Unintentional and candid

Few days ago, while I was returning home from a meeting, I suddenly stumbled upon a scene of a child playing near a puddle. She jumped over and I took a photo of it. It was a nice little scene and it even made a very pleasing image. It just happens to have a lot of resemblance with one one of the most well known photos in the world. The obvious question is, whether this is indeed a Henri Cartier-Bresson inspired image and if so, to what extent?

Henri Cartier-Bresson is the most well known photographer in the word and he’s known for many things. The photograph of a man jumping over a puddle is one of them. Just in case you haven’t seen it, here’s a link. If I’m not mistaken, the image is titled Place de l’Europe, Stazione Saint Lazare and it’s shot in 1932.

Homage (2018) by Pekka Keskinen.

Cartier-Bresson influence or not?

I don’t have a favourite photographer as such. I of course look up to the great masters of yesteryear, but there are plenty photographers who’s philosophy and teachings I enjoy more than their actual photographs. I’m personally more a fan of photography in general, rather than a fan of a specific photographer. For example, I get more inspired from Henri Cartier-Bresson’s legacy and words than his actual photograps. Looking the famous puddle jump image objectively doesn’t give me much kicks as it is. BUT it is important to realise the historical and cultural significance to understand why it has become such an iconic photo. Taking the historical significance out of the equation, It isn’t however in my personal top 10 list of favourite photographs, purely as a photograph. It isn’t even my top 50. The puddle jump isn’t the kind of image that would inspire me to the extent that I’d go out to the streets, trying to specifically replicate a similar photo as a pre-meditated act. My image was pure luck.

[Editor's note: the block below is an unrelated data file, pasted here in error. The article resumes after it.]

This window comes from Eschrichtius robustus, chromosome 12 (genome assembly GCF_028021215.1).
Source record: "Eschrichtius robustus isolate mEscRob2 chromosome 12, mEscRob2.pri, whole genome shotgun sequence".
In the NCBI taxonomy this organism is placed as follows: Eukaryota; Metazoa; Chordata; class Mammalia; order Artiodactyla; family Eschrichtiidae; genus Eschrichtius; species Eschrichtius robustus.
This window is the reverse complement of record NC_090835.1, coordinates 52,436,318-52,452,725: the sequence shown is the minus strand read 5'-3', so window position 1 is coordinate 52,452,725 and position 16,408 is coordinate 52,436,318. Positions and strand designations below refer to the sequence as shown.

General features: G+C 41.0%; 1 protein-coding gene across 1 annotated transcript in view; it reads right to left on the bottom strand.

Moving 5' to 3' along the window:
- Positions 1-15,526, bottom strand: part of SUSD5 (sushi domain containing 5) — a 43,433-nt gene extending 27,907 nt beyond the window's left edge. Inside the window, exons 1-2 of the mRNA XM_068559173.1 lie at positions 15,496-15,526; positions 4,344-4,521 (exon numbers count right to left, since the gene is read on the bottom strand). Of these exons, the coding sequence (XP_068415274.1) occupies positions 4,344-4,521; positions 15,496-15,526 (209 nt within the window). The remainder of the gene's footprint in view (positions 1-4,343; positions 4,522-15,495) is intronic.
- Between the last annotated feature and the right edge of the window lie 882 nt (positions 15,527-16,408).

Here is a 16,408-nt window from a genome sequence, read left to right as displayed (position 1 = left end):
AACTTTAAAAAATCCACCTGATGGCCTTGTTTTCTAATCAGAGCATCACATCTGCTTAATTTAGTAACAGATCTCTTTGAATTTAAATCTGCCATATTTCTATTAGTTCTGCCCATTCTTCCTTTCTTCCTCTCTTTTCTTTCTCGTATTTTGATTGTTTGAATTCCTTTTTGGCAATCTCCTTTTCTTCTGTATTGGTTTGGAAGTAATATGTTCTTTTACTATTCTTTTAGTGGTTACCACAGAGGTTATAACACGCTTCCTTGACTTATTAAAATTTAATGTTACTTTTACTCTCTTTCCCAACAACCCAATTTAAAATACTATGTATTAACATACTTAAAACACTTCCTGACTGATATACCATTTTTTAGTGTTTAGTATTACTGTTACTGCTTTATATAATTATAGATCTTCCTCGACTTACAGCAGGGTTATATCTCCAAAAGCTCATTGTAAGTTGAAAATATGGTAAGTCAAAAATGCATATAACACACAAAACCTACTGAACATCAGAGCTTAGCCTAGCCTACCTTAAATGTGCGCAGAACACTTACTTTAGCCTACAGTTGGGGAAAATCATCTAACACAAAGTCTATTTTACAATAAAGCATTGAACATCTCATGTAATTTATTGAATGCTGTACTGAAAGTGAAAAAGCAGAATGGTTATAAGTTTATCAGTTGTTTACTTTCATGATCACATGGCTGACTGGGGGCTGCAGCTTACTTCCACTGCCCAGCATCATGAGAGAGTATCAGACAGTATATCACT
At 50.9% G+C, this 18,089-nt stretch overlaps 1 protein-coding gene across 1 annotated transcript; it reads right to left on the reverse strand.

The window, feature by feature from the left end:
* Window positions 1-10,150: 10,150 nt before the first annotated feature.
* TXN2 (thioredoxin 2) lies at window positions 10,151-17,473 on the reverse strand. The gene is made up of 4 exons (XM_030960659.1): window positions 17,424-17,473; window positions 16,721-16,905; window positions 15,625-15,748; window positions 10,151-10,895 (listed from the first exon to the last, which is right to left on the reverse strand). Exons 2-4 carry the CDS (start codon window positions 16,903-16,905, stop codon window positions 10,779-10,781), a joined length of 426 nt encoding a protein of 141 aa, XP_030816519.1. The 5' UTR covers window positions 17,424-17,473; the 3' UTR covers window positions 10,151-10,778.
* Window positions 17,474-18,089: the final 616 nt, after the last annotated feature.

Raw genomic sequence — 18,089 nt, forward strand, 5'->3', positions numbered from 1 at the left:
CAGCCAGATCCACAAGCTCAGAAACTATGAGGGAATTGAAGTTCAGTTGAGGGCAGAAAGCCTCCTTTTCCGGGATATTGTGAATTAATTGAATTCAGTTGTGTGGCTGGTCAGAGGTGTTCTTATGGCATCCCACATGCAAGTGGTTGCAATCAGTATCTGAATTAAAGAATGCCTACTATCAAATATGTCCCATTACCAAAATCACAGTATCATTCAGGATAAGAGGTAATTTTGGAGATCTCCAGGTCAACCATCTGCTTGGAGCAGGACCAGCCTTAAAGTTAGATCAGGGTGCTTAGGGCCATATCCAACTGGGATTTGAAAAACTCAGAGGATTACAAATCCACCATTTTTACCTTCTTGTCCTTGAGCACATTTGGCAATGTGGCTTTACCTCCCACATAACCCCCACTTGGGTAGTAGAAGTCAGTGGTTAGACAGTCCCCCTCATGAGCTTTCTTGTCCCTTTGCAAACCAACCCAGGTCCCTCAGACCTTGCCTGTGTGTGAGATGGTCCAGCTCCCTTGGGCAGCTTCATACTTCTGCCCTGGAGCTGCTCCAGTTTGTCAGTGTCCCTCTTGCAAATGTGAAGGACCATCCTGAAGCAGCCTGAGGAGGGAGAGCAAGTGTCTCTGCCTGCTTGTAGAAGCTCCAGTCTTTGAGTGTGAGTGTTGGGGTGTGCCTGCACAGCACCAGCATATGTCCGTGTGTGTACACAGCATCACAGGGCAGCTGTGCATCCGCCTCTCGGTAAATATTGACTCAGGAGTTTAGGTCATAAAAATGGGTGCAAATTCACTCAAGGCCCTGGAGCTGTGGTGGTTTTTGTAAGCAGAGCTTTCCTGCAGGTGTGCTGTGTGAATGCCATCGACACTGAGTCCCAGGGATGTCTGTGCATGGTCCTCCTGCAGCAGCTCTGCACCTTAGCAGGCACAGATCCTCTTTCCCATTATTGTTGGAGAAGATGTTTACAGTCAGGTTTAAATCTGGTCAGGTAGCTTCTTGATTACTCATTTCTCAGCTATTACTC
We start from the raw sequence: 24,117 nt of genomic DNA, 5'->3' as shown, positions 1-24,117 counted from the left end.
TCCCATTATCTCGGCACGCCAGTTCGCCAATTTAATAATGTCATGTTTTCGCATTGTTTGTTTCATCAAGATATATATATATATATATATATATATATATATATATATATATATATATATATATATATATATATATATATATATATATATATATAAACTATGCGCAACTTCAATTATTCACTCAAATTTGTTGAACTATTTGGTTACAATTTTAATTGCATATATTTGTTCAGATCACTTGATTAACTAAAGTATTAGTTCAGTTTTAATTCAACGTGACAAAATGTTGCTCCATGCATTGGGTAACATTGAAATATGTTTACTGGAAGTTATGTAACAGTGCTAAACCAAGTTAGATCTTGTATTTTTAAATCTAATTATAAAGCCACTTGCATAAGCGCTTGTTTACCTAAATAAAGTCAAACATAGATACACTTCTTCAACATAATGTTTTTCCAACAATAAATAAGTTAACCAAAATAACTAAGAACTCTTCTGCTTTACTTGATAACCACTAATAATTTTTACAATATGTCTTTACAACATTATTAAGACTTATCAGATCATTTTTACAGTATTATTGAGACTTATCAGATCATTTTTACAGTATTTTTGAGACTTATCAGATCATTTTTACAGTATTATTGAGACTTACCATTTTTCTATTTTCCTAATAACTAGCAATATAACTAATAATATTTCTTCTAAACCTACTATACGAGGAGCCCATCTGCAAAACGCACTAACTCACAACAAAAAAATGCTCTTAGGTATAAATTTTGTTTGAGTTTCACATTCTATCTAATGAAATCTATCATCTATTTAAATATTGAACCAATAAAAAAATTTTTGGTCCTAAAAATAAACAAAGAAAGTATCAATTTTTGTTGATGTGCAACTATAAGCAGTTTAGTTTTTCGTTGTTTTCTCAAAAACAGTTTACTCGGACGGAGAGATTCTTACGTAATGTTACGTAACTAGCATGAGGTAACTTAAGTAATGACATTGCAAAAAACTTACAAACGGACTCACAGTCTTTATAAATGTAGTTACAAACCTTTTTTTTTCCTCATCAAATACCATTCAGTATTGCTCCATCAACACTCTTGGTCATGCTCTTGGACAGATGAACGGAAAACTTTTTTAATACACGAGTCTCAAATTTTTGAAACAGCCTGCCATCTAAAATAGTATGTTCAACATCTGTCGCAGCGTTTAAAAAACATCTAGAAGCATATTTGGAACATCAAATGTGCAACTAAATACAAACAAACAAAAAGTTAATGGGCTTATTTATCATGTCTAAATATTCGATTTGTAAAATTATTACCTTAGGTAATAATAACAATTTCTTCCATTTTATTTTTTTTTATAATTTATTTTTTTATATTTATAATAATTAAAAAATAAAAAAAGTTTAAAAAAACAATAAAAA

The answer to whether this is a Cartier-Bresson inspired image is yes and no

I’ll describe how this photo took place. It happened really quickly and the so called Bresson inspiration wasn’t present in the moment as such. The jump just happened to take place in front of my eyes and I was able to react to it with the camera. While I was pressing the shutter, I realised of course, the upcoming similarity with the famous image, but I had no control of what was happening because why would you? What ever happens in the street, happens in the street and you’re just an observer with a camera. Remember that we are talking about candid photography. No posing, framing or asking permission.

The process isn’t calculative or pre-scripted at all, because the subject can be anything and emerge out of nowhere — as in this instance. The subject just happened to be the girl jumping over the puddle and I took the picture with intuition based reaction with the camera. Very little of conscious though or so called planning went into it, because it was just a lucky coincidence. I didn’t go out trying to find a specific shot like this. I didn’t think “hey, I think I’ll make a puddle jump image today.” The entire scene, from spotting the subject to the shutter closing, took probably four seconds in total. There isn’t enough time to think. I know it’s a cliche, but photographs like these kind of just take themselves, using the photographer as a tool to give birth to themselves.